When someone comes to your new business website, what do you want them to do or get from the experience?
This is an important question to ask, because it helps you to not only shape the content and design of your pages, but also to structure your online campaigns in a way that is aligned with other business goals. It also happens to be something most business owners and executives don’t really consider all that often.
To be sure, you probably want to generate “more sales” from your website. But, how does that actually translate into a measurable goal? Or, to put it another way, what are some things you could accomplish on the way to a sale that would be meaningful and would show up on your web analytics package?
Because we like our clients to be as specific as possible when it comes to setting targets, let’s look at a pair of outcomes you might want from visits to your website…
Believe it or not, your primary goal in many instances should be to ensure that visitors to your website get the information they need, rather than pushing to make a sale.
This makes sense for a lot of reasons. For instance, you might have a complex selling process that requires many different contact points. In that kind of situation, it doesn’t make sense to push for a quick transaction. It isn’t likely to happen and a high-pressure marketing approach could lead to bad reviews and excessive returns.
Likewise, customers who make decisions too quickly might not end up being a good fit for your company. That can force you and your staff to waste a lot of time chasing down bad leads.
Finally, when prospects get great information they can return to your website later, pass along your information, follow-up over the phone, or even decide to visit you in person. All of these are positive outcomes, and much easier to achieve than a finish sale.
The second outcome, after giving prospects important information about your company and their decisions, is to have them move forward in the selling process.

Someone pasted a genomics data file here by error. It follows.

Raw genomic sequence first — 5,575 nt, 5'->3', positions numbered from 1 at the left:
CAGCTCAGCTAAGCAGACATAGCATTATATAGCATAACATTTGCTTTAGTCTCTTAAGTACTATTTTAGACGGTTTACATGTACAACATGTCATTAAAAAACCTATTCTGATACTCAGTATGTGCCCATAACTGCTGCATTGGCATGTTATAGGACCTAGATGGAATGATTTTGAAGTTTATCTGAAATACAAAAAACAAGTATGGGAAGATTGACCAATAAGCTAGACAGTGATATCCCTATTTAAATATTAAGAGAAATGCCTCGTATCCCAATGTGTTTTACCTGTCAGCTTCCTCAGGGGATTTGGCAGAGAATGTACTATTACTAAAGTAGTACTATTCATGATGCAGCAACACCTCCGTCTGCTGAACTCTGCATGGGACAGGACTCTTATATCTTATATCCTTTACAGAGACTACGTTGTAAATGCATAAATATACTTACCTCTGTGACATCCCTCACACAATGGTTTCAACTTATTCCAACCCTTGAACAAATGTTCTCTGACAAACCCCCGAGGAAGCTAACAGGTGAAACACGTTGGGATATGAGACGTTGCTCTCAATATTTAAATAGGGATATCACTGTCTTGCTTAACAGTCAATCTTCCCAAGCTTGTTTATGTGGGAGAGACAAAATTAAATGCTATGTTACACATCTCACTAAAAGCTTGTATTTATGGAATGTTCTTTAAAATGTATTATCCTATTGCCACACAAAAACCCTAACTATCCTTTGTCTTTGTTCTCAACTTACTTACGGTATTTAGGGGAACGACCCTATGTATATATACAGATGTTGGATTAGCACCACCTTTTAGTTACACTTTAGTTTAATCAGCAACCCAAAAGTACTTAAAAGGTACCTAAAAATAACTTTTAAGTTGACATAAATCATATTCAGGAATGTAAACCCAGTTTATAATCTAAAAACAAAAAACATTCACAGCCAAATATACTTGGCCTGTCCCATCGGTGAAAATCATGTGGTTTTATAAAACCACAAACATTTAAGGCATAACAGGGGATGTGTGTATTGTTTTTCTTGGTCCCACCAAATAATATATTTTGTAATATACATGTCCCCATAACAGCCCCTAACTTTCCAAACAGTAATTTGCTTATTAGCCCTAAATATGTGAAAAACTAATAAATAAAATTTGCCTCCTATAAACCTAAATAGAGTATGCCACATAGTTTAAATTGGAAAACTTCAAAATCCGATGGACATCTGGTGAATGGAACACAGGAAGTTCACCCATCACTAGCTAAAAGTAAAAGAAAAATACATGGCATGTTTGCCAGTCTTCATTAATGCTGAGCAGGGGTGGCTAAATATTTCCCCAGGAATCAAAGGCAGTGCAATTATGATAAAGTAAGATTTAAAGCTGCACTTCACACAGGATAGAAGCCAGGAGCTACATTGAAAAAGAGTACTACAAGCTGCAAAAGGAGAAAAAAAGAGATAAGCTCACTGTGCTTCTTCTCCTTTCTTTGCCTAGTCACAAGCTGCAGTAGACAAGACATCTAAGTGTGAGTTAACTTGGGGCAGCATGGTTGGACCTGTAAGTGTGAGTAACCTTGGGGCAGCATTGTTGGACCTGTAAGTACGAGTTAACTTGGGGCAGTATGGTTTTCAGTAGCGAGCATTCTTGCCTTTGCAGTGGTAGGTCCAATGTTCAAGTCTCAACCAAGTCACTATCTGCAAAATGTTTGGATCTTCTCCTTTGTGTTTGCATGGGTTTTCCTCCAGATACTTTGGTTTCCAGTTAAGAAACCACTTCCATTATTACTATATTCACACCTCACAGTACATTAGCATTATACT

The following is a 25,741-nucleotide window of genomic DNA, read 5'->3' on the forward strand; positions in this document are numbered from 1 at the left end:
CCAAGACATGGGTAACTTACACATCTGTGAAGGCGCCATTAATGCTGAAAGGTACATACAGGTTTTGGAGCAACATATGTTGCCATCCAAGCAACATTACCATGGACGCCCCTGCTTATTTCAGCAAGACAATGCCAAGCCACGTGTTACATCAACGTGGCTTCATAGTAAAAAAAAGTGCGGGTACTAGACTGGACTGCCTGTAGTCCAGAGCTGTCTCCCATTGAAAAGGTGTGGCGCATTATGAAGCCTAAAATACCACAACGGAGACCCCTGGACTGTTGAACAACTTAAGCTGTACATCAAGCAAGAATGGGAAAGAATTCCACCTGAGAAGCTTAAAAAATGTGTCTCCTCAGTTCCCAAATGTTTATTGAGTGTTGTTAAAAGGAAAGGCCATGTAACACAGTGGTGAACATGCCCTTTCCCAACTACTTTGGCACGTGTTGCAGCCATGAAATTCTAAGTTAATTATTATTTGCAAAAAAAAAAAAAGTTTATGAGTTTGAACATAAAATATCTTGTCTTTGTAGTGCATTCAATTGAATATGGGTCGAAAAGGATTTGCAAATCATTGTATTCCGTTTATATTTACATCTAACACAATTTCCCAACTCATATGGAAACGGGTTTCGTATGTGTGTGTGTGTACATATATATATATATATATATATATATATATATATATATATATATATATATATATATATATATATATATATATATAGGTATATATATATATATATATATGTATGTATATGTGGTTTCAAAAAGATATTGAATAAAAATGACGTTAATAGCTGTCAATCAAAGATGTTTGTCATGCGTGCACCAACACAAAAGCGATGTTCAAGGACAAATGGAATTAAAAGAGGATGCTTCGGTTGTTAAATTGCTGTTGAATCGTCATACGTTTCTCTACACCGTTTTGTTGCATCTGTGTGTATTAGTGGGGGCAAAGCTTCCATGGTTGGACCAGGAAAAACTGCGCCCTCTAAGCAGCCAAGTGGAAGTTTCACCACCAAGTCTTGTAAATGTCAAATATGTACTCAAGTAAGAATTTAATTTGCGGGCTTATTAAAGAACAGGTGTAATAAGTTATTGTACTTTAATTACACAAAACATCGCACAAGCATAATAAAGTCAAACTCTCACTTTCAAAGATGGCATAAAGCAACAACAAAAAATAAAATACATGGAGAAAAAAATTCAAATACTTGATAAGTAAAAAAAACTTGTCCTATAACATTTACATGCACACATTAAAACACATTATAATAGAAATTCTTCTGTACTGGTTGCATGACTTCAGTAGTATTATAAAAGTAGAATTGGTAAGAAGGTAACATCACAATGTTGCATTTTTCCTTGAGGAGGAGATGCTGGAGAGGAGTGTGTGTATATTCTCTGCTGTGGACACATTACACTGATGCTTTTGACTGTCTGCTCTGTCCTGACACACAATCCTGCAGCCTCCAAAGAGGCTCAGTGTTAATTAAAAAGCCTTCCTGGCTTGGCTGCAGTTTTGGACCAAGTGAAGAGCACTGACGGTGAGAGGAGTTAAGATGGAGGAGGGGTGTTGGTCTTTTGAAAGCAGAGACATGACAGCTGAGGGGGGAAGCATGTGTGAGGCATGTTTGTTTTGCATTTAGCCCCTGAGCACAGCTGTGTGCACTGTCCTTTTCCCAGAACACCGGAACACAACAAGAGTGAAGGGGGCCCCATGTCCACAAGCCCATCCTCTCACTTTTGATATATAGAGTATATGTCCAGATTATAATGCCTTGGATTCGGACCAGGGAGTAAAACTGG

That progress can take a lot of different forms. It might be an actual online transaction, but it could just as easily involve an e-book download, participation in a webinar, a live appointment with a member of your sales team, or even attendance at a public demonstration.
It’s important to identify these goals, of course, but also to remember that you can’t meet any of them until the first criteria for sharing information has been met. No one is going to risk their time, much less their money, unless they are reasonably sure you have solutions to the problems they’re facing.
The best way to analyze your progress towards these goals, other than watching your sales figures, is to study your web analytics package. That will tell you how many people arrive in your website, where they are coming from, and what they do once they reach your pages.
For example, seeing that lots of people are spending time on your articles or frequently asked questions is a good sign of interest. However, it also tells you that your information is relevant to your target audience. Likewise, a high bounce rate from your conversion pages (the ones where you ask people to sign up for something or make a commitment) could show that you’re being too aggressive or that buyers are missing informational steps they need on your website.
The point here is that the answers you’re looking for are almost always in the statistics generated by your website. However, you have to be willing to know what your goals are and seek ways to move prospects in the right direction.